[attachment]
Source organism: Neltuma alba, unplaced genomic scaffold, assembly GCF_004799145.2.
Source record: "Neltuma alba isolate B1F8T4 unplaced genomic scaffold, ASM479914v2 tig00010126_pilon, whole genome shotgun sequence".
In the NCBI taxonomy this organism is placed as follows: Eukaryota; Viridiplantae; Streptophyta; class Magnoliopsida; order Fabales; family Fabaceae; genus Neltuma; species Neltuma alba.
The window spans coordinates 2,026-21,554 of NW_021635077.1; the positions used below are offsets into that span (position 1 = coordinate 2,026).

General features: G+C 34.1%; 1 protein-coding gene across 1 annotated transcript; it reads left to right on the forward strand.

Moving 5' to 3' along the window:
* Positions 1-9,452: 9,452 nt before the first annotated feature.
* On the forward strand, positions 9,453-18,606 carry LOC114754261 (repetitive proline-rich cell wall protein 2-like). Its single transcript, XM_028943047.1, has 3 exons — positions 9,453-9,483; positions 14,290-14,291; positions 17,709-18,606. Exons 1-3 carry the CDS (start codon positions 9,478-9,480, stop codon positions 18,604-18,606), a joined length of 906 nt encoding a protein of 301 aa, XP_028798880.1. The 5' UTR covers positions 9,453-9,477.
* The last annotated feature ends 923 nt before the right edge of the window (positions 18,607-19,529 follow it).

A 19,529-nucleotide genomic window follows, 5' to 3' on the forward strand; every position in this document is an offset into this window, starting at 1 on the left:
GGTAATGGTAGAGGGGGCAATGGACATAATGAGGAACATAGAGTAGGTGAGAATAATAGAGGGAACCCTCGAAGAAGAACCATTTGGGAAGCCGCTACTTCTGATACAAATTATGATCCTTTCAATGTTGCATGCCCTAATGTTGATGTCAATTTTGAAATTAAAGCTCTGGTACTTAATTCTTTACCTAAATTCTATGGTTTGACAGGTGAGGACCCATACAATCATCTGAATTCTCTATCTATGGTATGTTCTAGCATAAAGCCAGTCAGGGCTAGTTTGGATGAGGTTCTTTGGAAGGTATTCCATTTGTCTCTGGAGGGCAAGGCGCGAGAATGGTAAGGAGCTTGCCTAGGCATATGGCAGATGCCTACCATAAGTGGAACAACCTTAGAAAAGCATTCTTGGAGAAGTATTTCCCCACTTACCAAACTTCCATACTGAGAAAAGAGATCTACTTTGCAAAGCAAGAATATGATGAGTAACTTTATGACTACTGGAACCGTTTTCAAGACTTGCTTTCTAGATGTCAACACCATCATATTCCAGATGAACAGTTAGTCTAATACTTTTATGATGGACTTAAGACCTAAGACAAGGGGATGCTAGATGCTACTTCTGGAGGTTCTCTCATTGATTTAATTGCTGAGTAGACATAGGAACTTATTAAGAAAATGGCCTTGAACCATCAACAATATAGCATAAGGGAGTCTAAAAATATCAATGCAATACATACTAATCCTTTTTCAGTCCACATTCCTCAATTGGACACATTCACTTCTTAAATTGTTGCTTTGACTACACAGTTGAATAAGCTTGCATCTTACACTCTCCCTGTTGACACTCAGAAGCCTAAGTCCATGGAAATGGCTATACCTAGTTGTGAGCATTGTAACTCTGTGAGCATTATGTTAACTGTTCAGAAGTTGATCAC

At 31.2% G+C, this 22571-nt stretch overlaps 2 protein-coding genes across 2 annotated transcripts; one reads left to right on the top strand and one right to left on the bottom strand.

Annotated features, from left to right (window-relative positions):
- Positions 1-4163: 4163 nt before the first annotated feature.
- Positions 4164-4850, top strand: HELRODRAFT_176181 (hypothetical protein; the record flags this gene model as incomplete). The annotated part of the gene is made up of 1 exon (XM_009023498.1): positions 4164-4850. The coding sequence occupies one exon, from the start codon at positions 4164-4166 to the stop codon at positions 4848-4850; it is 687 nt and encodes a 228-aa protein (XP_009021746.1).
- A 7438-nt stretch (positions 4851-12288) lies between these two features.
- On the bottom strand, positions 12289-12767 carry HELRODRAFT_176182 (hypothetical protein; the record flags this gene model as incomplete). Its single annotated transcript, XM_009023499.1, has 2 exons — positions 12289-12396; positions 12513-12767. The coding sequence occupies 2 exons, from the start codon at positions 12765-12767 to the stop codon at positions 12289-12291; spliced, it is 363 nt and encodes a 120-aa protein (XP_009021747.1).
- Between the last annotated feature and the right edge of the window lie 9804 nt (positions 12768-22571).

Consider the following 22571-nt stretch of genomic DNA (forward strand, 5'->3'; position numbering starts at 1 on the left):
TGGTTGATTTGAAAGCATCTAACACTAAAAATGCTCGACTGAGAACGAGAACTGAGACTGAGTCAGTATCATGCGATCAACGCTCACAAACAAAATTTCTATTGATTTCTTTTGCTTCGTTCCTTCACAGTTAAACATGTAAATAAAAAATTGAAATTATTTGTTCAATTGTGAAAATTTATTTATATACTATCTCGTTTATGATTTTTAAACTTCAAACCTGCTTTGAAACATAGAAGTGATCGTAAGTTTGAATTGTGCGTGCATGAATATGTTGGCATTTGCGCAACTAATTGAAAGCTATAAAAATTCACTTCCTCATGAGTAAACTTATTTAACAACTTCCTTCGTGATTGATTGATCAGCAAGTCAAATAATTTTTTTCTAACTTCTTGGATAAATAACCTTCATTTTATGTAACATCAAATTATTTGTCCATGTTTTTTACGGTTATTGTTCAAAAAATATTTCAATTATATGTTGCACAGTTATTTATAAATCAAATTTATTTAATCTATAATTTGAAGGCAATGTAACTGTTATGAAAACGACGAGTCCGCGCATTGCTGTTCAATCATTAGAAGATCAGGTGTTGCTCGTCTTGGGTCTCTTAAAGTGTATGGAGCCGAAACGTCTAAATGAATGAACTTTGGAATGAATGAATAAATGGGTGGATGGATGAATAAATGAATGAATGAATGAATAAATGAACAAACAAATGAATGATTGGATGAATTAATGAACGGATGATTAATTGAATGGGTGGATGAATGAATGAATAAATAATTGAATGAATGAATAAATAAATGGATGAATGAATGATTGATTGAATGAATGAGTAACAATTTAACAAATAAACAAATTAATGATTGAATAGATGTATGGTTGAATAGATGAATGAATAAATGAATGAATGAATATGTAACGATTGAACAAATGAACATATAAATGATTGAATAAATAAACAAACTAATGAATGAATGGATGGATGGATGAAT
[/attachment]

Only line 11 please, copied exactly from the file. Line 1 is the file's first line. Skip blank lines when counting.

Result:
GGTAATGGTAGAGGGGGCAATGGACATAATGAGGAACATAGAGTAGGTGAGAATAATAGAGGGAACCCTCGAAGAAGAACCATTTGGGAAGCCGCTACTTCTGATACAAATTATGATCCTTTCAATGTTGCATGCCCTAATGTTGATGTCAATTTTGAAATTAAAGCTCTGGTACTTAATTCTTTACCTAAATTCTATGGTTTGACAGGTGAGGACCCATACAATCATCTGAATTCTCTATCTATGGTATGTTCTAGCATAAAGCCAGTCAGGGCTAGTTTGGATGAGGTTCTTTGGAAGGTATTCCATTTGTCTCTGGAGGGCAAGGCGCGAGAATGGTAAGGAGCTTGCCTAGGCATATGGCAGATGCCTACCATAAGTGGAACAACCTTAGAAAAGCATTCTTGGAGAAGTATTTCCCCACTTACCAAACTTCCATACTGAGAAAAGAGATCTACTTTGCAAAGCAAGAATATGATGAGTAACTTTATGACTACTGGAACCGTTTTCAAGACTTGCTTTCTAGATGTCAACACCATCATATTCCAGATGAACAGTTAGTCTAATACTTTTATGATGGACTTAAGACCTAAGACAAGGGGATGCTAGATGCTACTTCTGGAGGTTCTCTCATTGATTTAATTGCTGAGTAGACATAGGAACTTATTAAGAAAATGGCCTTGAACCATCAACAATATAGCATAAGGGAGTCTAAAAATATCAATGCAATACATACTAATCCTTTTTCAGTCCACATTCCTCAATTGGACACATTCACTTCTTAAATTGTTGCTTTGACTACACAGTTGAATAAGCTTGCATCTTACACTCTCCCTGTTGACACTCAGAAGCCTAAGTCCATGGAAATGGCTATACCTAGTTGTGAGCATTGTAACTCTGTGAGCATTATGTTAACTGTTCAGAAGTTGATCAC